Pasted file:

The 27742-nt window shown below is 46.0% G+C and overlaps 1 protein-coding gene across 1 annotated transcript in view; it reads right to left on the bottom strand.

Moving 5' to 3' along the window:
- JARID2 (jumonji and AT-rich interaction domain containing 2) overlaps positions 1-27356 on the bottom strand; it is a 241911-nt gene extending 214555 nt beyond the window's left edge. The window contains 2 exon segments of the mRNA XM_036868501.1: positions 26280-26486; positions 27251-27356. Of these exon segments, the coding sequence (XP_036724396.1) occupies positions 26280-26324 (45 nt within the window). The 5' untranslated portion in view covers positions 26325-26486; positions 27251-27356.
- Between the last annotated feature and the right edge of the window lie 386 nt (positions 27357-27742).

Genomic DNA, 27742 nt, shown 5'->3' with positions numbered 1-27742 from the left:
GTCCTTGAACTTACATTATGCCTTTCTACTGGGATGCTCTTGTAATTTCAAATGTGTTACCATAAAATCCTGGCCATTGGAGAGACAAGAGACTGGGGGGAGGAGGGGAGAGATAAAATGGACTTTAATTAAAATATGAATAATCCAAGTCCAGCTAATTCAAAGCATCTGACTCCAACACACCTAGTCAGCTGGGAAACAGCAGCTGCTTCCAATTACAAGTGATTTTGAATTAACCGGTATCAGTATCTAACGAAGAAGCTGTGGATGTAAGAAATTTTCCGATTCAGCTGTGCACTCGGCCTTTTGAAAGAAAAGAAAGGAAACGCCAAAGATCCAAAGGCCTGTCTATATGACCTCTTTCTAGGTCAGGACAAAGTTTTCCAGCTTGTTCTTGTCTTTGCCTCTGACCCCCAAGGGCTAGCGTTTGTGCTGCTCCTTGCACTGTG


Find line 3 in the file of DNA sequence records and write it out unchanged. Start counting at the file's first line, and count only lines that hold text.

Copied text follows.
- JARID2 (jumonji and AT-rich interaction domain containing 2) overlaps positions 1-27356 on the bottom strand; it is a 241911-nt gene extending 214555 nt beyond the window's left edge. The window contains 2 exon segments of the mRNA XM_036868501.1: positions 26280-26486; positions 27251-27356. Of these exon segments, the coding sequence (XP_036724396.1) occupies positions 26280-26324 (45 nt within the window). The 5' untranslated portion in view covers positions 26325-26486; positions 27251-27356.